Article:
The plaintiff cannot recover for the loss of anticipated profits which he might have made but for the conversion by the defendant."
When the subject is a written security, the verdict should be for the amount of the principal and the interest due upon it.193 If trover is brought for promissory notes signed by third parties, the jury are entitled to consider the circumstances affecting the solvency of the maker, and to estimate the market
IM Buller, Nisi P. 45; Skinner v. Upshaw, 2 Ld. Raym. 752.
146 Schermerhorn v. Van Volkenburgh, 11 Johns. N. Y. 529; Rotan v. Fletcher, 15 Johns, N. Y. 207.
147 Duncan v. Spear, 11 Wend. N. Y. 54.
148 Matthews v. Menedger, 2 McLean, C. C. 145; Ewart v. Kerr, 2 McMull. So. C. 141; Buford v. Fannen, 1 Bay So. C. 273; McConnell ‘v. Linton, 4 Watts, Penn. 357 ; Harger v. McMains, 4 Watts, Penn. 418; Robinson v. Barrows, 48 Me. 186; Stirling v. Garritee, 18 Md. 468; State v. Smith, 31 Mo. 566.
149 Greenfield Bank v. Leavitt, 17 Pick. Mass. 3 ; Baker v. Wheeler, 8 Wend. N. Y. 505; see Kid v. Mitchell, 1 Nott & MC. So. C. 334. Where Cat New Orleans converted flour sent to him to be forwarded to B at Boston, the value of the flour at Boston was the measure of damages. Farwell v. Price, 30 M6, 587.
160 Banks v. Hatton, 1 Nott & McC. So. C. 221; see Jamson v. Hendricks, 2 Blackf. Ind. 94. So where the conversion consists in mining coal on the plaintiff's land, the injury to the land is a part of the damages. Forsyth v. Wells, 41 Penn. St. 291.
161 Strong v. Strong, 6 Ala. N. s. 345; Parish v. Wheeler, 22 N. Y. 494. If the plaintiff has recovered his property he can recover the expense of recovery. Ford v. Williams, 24 N. Y. 359; Perkins v. Freeman, 26 II. 477.
152 Selden v. Cashman, 20 Cal. 56; Callaway Co. v. Clark, 32 Mo. 305; Butler v. Collins, 12 Cal. 457.
Roming v. Roming, 2 Rawle, Penn. 241 ; Mercer v. Jones, 3 Campb. 477. So held in the case of a policy of life insurance. Watson v. McLean, 1 Ell, B. & E. 75.
able value of the notes, but notes signed by the defendant, or which he is liable to pay, must be estimated at their full value.154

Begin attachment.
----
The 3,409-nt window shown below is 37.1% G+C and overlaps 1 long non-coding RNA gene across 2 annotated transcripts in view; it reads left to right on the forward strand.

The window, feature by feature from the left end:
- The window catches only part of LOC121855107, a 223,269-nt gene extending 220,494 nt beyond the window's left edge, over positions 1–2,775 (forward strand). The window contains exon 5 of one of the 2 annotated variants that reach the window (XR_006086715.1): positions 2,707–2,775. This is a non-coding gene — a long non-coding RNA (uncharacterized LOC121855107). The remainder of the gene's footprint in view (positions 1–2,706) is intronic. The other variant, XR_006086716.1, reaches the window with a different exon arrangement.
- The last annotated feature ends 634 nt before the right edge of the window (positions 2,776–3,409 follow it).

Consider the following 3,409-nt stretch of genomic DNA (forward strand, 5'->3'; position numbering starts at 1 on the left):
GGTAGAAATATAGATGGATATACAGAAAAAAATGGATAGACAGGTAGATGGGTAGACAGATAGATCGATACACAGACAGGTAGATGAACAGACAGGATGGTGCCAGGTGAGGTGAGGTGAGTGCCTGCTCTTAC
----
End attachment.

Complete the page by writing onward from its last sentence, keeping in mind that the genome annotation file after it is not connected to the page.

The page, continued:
The defendant may prove, in mitigation of damages, that the plaintiff has himself recovered the property, or it has been restored to him and accepted; the verdict should be for the actual injury occasioned by the conversion, including the expenses of recovery: 154 But if the taking was wrongful, and an action of trover for the recovery of the property be commenced, the defendant cannot, in mitigation of damages, tender the property so taken to the plaintiff, and compel him to take it ; 156 'nor will such a tender avail the defendant where the property has been essentially injured after an action brought.157
3553. The judgment in cover, when the verdict is for the plaintiff, is that he recover his damages and costs; its effect is to change the title of the property, so as to make it liable for the payment of the defendant's debts after satisfaction has been made, 158 and the defendant's title refers back to the time of the conversion.159 The property is not changed by the default of the defendant, but by the recovery of the judgment against him, and the subsequent satisfaction.160
3554. When the verdict is for the defendant, the judgment is that he recover his costs.
154 Robbins v. Packard, 31 Vt. 570; Craig v. McHenry, 35 Penn. St. 120.
155 Greenfield Bank v. Leavitt, 17 Pick. Mass. 3; Yale v. Saunders, 16 Vt. 243; Hepburn v. Sewell, 5 Harr. & J. Md. 212; Pierce v. Benjamin, 14 Pick. Mass. 356, 361; Rutland R. R. v. Bank of Middlebury, 32 Vt. 639; Hibbard v. Stewart, 1 Hilt. N. Y. 207.
166 Green v. Sperry, 16 Vt. 390. 157 Hart v. Skinner, 16 Vt. 138.
158 Rogers v. Moore, 1 Rice, So. C. 60; Chartram v. Smith, 1 Rice, So. C. 229; Robertson v. Montgomery, 1 Rice, So. C. 87; Osterhout v. Roberts, 8 Cow. N. Y. 43; Morris v.
1 Berkley, 2 Const. Só. C. 228; Hepburn v. Sewell, 5 Harr. & J. Md. 211.
150 Hepburn v. Sewell, 5 Harr. & J. Md. 211; Stirling v. Garritee, 18 Md. 468. 180 Carlisle v. Burley, 3 Me. 250.